Like Howling Bells, Goldenhorse come from a land down under, albeit New Zealand in this intance. Once again like Howling Bells, they are fronted by an alacritous female.
Carrying 13 pop-sized tracks, their self-titled album opens with 'Run Run Run', which legs it at quite a pace, fuelled not so much by adrenaline as by drummer-boy drums, a squeaky urgency and Björk-ish breathlessness. There's a light and airy touch to several of the songs but, for most, wholesome ‘70s arrangements suggest a degree of kitsch, not least on 'Maybe Tomorrow', which has the same Tom Jones 'It's Not Unusual' skipping drum and guitar combo, twinned with The Divine Comedy's vocal line for National Express'.
"La la la la... size of a small country."
Although singer Kirsten Morell is not dissimilar to Bells' Juanita Stein, the latter publicly acknowledged a style debt to the The Sundays' Harriet Wheeler. And while we're talking dues, there's a bit of a Muse thing going on in the arrangements, which quiver with arpeggios. But then again, Muse didn't pioneer that form of aggrandising either.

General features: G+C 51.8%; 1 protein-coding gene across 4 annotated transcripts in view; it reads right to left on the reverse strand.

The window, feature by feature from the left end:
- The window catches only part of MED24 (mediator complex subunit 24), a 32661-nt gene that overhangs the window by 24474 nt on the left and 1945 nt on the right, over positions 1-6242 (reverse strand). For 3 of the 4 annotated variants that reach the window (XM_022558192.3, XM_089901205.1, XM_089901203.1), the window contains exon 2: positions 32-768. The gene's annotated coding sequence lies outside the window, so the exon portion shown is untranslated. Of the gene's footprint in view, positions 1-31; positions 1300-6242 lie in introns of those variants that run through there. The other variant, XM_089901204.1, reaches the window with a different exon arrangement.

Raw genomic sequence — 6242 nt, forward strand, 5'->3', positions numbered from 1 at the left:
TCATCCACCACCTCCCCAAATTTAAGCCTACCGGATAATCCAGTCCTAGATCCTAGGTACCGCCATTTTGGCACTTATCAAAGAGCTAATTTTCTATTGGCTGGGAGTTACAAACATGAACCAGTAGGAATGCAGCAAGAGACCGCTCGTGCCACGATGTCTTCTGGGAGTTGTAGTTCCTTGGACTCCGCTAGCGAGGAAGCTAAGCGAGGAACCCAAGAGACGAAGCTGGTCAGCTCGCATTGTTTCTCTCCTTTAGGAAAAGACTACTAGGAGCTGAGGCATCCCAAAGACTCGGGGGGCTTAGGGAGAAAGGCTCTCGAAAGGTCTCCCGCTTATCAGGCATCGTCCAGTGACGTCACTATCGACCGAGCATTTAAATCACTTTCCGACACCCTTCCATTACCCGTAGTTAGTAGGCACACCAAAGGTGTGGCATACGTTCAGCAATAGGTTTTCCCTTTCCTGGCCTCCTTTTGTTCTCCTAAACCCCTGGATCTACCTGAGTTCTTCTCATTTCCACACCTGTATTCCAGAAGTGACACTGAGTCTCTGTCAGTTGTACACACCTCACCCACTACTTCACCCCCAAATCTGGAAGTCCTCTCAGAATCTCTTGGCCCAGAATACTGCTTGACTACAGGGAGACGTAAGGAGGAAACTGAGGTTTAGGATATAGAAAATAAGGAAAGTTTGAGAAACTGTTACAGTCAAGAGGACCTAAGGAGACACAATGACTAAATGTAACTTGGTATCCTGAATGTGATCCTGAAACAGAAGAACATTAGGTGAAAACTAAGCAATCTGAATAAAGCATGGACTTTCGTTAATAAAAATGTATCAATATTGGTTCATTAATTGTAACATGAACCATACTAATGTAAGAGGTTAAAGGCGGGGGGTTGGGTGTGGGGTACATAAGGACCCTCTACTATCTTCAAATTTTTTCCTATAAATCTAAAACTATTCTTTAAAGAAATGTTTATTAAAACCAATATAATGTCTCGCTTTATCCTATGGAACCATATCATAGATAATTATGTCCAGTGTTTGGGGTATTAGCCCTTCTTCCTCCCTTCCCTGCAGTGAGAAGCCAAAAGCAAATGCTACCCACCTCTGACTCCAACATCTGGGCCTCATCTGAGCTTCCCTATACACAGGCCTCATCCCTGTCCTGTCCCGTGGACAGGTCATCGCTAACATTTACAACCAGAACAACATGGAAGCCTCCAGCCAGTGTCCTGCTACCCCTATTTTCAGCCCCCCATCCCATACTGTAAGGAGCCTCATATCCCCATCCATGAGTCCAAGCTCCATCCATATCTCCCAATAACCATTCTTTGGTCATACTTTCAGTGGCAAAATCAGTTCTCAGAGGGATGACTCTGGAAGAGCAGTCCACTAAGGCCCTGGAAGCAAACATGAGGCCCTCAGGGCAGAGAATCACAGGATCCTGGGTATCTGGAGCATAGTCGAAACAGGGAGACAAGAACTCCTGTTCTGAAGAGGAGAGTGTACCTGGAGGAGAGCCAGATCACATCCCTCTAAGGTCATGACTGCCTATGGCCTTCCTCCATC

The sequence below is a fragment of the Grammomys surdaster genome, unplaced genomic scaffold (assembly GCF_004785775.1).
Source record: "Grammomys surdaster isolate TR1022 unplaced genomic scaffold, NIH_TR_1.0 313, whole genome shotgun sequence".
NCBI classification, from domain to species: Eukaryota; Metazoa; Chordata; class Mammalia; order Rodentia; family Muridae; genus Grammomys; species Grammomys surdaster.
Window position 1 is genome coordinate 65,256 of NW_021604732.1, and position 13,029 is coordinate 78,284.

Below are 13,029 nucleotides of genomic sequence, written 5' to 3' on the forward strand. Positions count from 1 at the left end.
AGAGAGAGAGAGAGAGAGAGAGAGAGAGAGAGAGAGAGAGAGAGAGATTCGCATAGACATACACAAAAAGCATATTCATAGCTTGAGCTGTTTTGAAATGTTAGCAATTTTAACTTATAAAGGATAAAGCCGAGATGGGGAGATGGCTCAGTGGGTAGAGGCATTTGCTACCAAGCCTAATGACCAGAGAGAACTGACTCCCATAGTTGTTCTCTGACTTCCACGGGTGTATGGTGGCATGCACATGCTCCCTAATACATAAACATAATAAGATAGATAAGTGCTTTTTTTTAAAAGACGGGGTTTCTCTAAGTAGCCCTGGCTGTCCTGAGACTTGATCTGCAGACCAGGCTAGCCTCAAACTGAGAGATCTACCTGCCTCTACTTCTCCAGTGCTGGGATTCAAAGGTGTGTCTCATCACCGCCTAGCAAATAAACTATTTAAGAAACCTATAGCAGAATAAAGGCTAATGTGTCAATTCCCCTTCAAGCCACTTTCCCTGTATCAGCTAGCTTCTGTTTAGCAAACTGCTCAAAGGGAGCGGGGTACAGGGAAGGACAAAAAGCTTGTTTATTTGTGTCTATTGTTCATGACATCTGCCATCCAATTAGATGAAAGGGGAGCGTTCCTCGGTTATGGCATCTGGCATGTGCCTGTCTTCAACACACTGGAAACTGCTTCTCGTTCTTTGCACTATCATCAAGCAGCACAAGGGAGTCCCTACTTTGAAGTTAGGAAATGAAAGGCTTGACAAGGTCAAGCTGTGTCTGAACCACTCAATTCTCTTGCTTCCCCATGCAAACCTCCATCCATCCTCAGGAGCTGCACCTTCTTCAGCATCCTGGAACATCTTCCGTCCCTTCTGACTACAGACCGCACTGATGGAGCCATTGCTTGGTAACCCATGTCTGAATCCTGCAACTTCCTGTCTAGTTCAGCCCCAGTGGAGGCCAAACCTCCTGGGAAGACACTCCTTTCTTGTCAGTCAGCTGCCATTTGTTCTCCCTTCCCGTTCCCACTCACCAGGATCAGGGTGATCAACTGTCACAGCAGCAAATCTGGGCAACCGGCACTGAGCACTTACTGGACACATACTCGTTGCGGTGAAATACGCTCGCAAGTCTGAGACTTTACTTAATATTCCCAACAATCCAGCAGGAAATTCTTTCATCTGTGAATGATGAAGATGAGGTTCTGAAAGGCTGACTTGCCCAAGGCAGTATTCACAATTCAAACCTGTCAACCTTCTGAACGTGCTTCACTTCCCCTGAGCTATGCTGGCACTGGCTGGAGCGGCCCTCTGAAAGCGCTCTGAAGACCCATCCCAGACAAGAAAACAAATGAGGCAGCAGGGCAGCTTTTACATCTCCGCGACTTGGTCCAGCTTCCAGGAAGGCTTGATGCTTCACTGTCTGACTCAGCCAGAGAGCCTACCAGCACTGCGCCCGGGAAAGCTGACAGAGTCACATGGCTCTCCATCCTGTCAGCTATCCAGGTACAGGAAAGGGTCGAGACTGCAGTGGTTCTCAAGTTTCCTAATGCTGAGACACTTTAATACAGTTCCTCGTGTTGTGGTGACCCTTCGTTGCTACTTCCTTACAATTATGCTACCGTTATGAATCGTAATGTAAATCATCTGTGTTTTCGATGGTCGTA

By and large, this namesake album strides out on grand designs carried by variously sized mini-me Lloyd Webber chord progressions. There are bits of Blondie and some Queen tossed in, as well as tours taken through the vocal mannerisms of Chrissie Hynde, Kate Bush (including a cheeky 'Hounds of Love' lyric check), and the benchmark sample from 'Voodoo Ray'.
After what seems like far too long floating on the warm winds of Nowhereland, a little challenge, some tension, feels desperately needed. Then out of the blue comes 'Riverhead'. Opening with a grumble of drums and some warped and fuzzy prog organ, it's a real surprise when the next sound heard is from an earthy and sensuous male voice. There's enough mystery and darkness here to draw the listener closer to the speakers. It develops into a duet and remains the most fascinating track on this collection. After it closes, it's just a case of waiting for the disc to conclude.
Overall, Goldenhorse have made a wistful, backwards-looking album that filches a mishmash of favourite things. With the exception of 'Riverhead', this reviewer needs much more than that.
5Jane Oriel's Score